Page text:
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Ba Le. Working your way back toward Reseda Boulevard on the north side of Sherman Way, you'll notice this Vietnamese submarine sandwich shop, which is actually part of a San Jose-based fast-food franchise. The woman behind the counter generously piles on cold cuts, wafer-thin slices of French-style ham and sliced head cheese. Try the $2 combination sandwich, which includes a double serving of meat. There are some exotic soft drinks, such as canned pennywort drink, which tastes a little like clover.

18625 Sherman Way, Reseda. (818) 342-9380.

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Freedom Bakery. If you're expecting to see big gooey cakes, this place might not be your bag. The sign in Farsi in the window reads "Fresh Barbari Bread," and that's the specialty here. People drive in from as far as Santa Monica just for Sadek Momayezi's whole-wheat and white barbari flatbreads.

This cramped little shop carries several other Iranian breads and thick walnut-stuffed kolucheh cookies, plus a few other baked goods from other shops. There are also nuts, dried fruit, and the usual Iranian spices and flavored waters and syrups on the shelves.

18601-E Sherman Way, Reseda (818) 757-7101.

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El Molino Market holds a couple of surprises. One is that this 7-year-old market and carniceria is owned by a Spanish-speaking Korean. Another is the amazing collection of Peruvian goods. Obviously, owner Kang Hyun Lee knows his way around chanca , the Peruvian equivalent of Corn Nuts (the store stocks chancas made from three varieties of corn).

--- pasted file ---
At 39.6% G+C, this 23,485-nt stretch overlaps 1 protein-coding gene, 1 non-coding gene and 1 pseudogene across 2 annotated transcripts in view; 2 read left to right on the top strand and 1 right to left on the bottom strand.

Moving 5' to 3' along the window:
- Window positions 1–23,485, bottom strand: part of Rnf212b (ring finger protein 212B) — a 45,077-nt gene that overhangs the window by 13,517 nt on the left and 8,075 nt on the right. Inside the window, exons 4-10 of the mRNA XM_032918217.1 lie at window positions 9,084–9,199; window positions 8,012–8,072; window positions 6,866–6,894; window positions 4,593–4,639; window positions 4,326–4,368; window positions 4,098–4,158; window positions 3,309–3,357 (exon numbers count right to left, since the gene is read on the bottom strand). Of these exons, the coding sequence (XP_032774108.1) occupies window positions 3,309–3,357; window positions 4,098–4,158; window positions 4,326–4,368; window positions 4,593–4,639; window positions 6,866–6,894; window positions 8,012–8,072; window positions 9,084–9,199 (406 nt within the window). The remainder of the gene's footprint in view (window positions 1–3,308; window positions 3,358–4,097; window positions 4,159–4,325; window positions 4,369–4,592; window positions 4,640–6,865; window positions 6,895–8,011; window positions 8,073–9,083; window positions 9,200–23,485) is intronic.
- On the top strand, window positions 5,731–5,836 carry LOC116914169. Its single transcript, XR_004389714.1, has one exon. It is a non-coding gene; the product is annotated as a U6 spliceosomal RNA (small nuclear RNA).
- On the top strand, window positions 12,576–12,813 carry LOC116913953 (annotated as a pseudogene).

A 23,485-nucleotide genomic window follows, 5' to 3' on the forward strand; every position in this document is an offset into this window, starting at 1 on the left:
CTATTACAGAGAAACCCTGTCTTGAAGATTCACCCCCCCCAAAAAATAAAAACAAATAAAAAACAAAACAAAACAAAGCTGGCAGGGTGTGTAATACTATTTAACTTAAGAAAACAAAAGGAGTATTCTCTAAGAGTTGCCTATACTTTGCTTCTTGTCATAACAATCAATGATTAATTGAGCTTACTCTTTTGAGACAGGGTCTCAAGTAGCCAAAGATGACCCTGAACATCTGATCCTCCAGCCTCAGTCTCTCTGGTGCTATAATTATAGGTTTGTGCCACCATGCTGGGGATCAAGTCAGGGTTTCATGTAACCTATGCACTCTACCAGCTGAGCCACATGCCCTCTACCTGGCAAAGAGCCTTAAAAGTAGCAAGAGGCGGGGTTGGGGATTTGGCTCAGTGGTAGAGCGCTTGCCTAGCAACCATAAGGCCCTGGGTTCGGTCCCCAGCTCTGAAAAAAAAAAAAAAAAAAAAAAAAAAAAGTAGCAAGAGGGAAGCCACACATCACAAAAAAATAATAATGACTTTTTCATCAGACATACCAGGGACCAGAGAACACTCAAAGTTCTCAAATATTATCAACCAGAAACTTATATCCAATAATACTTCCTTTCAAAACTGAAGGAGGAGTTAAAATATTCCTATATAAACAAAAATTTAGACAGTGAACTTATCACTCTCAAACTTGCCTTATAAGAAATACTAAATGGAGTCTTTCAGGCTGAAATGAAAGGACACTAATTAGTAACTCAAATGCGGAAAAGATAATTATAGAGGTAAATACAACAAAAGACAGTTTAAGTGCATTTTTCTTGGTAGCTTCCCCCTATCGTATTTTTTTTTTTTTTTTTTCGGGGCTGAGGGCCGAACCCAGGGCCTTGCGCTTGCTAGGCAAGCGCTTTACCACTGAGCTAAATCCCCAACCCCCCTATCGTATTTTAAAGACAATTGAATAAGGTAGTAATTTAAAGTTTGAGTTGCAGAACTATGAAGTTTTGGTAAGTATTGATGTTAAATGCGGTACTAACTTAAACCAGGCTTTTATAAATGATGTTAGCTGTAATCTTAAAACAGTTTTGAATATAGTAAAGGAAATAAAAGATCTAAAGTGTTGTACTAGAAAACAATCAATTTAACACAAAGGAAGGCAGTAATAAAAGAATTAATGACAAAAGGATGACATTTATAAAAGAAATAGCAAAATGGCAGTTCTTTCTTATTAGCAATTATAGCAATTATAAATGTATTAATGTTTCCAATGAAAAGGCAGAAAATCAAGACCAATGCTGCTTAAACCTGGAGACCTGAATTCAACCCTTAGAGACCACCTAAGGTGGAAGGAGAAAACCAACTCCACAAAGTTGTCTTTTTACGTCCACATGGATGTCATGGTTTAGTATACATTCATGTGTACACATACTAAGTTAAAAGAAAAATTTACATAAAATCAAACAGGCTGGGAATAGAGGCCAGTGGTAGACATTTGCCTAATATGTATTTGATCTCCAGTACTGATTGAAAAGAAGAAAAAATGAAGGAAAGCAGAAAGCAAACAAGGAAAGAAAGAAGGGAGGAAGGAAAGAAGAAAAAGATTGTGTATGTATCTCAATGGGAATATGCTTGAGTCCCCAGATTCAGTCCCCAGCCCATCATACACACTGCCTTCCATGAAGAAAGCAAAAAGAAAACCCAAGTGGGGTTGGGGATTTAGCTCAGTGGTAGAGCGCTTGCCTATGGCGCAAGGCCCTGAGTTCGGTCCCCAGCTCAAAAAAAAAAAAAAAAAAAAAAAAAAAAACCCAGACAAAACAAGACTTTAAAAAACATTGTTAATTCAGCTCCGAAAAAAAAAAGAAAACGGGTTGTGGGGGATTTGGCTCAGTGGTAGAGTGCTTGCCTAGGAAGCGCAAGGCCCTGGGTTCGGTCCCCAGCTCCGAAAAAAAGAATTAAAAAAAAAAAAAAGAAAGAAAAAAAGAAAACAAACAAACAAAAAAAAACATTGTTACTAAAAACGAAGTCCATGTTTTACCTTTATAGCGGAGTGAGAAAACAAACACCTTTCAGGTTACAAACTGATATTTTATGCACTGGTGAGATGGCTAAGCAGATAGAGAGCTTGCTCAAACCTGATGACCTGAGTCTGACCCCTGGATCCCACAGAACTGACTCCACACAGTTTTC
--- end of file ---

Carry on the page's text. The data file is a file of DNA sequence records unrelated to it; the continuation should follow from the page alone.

Other Peruvian ingredients include bags of maiz morado , with its glamorous, deep-purple kernels, and the drink mix made from it ( maza morada ), and quinoa, canary beans, papa seca (little rock-hard granules of dried potato used in stews--there's a recipe on the package) and bottled huacatay herb, which tastes like a cross between mint, spinach and kerosene. There are two varieties of bottled Peruvian chiles, available either whole or in paste form: The rocoto is very hot, the aji amarillo is a bright-yellow chile that tastes like a slightly hot bell and paprika pepper. You can get pickled oca , a potato-like Peruvian tuber. Banana-flavored Inca Kola is in the refrigerator case.

The well-stocked butcher counter stretches along the back wall, with chorizo and pigs' feet as well as the usual cuts of chicken, pork and beef. There are three sizes of shrimp and ready-made ceviche in an adjacent seafood counter.

One of the most interesting displays is to the left of the cash register: a hodgepodge of Mexican candies, ready-to-use tomato pulp, dried mango on a stick, sour snacks and Tama-Roca, which is tamarind paste molded onto a straw--with or without red pepper--together with bubblegum and and Gummi bears.

18601-B&C; Sherman Way, Reseda. (818) 881-0737.